Kevin Spacey, good cast and seriocomic story make Shrink worthy of an appointment
By Jimmy Gillman
The always intriguing Kevin Spacey is tailor made for the title role in Shrink, a moving and frequently funny seriocomedy about a pot-smoking psychiatrist to the Hollywood elite who’s suffering a crisis of conscience after the death of his wife.
Shrink, a Sundance Film Festival favorite, is a typical but well done ensemble piece with well-drawn characters, each with a compelling story. Those stories overlap and eventually converge into a singular theme of catharsis, achieved with minimum contrivance and the occasional melodramatics.
Most of the characters are the shrink’s patients, including a big time movie producer (a scene stealing Dallas Roberts) whose obsessive compulsive disorder is the source of a steady stream of edgy humor; a characterization that turns out to be the real backbone of the film. And like other characters in Shrink, there’s more to this producer than meets the eye.
The same is true of the skrink’s confidant, Jeremy (Mark Webber), the only member of his circle of family and friends with whom he’s stayed in touch. He’s an unsuccessful but talented writer struggling to find a subject for the screenplay he knows he’s been destined to write.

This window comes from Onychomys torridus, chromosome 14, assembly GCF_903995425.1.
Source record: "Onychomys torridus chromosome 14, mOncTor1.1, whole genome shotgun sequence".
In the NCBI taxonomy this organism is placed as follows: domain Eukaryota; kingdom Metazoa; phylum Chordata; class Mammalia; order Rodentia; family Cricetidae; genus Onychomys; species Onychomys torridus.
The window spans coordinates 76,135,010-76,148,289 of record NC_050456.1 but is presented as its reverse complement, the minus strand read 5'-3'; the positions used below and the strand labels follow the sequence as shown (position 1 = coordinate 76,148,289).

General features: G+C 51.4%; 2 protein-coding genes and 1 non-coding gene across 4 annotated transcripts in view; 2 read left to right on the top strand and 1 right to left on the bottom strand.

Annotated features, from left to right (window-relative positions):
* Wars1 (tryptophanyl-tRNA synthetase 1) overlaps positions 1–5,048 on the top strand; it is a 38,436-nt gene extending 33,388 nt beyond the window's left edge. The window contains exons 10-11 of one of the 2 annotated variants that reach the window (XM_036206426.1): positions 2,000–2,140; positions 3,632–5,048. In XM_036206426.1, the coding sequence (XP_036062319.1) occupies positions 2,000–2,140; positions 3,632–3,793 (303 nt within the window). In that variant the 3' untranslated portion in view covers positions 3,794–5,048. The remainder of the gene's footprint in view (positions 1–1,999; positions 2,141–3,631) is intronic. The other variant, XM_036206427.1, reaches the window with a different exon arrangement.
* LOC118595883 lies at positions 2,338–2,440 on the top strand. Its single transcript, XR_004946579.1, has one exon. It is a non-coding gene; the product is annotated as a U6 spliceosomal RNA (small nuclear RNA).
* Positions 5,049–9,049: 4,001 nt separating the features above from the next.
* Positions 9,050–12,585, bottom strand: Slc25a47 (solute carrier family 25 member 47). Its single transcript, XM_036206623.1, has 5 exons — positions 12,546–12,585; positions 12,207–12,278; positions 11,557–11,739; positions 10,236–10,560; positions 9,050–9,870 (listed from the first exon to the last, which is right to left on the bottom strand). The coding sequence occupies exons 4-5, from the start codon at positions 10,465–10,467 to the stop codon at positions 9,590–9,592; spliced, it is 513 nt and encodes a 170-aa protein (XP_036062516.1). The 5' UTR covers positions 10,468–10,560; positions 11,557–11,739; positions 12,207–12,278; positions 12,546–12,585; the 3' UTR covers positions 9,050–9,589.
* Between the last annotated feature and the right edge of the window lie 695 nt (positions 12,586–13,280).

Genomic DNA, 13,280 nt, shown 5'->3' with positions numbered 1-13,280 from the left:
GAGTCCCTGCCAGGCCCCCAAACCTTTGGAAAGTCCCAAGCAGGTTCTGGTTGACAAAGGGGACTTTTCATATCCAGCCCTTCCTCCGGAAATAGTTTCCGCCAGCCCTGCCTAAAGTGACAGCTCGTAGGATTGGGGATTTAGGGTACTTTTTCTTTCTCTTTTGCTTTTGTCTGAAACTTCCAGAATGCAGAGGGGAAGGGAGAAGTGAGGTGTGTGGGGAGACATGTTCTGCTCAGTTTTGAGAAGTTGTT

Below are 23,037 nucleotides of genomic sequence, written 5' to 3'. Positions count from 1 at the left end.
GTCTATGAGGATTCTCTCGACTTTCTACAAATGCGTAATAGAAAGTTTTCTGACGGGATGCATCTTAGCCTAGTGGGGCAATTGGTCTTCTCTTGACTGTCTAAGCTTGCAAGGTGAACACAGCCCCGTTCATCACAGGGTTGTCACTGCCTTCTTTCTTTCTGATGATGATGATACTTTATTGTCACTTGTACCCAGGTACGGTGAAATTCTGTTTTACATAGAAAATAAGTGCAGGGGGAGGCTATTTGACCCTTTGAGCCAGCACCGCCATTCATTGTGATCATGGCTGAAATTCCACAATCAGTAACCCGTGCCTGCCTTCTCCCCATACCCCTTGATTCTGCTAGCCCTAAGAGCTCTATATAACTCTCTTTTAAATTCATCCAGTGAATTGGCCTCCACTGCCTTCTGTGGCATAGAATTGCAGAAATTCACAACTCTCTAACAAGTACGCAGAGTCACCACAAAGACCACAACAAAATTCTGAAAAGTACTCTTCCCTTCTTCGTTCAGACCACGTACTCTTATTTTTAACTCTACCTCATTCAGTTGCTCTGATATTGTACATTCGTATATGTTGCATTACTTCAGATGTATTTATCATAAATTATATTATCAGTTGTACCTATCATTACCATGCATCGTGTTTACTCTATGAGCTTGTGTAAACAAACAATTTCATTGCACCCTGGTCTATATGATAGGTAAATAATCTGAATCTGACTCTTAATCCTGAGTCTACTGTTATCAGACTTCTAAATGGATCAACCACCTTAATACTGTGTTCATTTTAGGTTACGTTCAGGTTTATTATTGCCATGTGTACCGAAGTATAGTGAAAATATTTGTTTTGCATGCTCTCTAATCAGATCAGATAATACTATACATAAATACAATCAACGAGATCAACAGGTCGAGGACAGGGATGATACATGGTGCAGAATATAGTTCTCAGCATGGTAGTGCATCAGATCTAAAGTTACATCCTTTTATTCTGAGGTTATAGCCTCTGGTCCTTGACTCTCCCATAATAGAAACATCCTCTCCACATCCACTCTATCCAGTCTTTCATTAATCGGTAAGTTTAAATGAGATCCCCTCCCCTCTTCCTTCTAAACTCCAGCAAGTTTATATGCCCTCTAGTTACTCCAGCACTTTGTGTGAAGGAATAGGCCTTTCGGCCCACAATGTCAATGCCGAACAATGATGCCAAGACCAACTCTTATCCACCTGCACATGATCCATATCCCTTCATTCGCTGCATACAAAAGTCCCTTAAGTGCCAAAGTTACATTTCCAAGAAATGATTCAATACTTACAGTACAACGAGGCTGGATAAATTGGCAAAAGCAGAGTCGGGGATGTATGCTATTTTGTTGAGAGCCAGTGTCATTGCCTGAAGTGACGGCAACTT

Then there’s Jemma (Keke Palmer of Akeelah and the Bee fame), a troubled high school student whose mother recently died. She’s been ordered by school authorities to speak with a psychiatrist. When the doctor she’s assigned to turns out to be the shrink’s father, he decides to refer the girl to his son in the hope their sessions will help pull him out of his emotional stupor.
An unbilled Robin Williams adds spice as an aging movie star who’s certain he’s addicted to sex despite the shrink’s best efforts to convince him the real problem is alcoholism. Others include the producer’s pregnant Girl Friday (who figures into the overall plot) and a glamorous Hollywood couple whose marriage is on the rocks—he’s younger and a country rock star, she a popular actress in her later 30s (old by Tinseltown standards) worried about a fading career.
With the table set, director Jon Pate serves up a compelling meal, not with a whole lot of originality (and a bit sloppily edited), but with an emotional surefootedness that lends a great deal of authenticity to the proceedings. There are some arresting visual qualities also at work, and while Shrink is not a grandiose or profound effort, it’s an earnest and entertaining film with a satisfying payoff.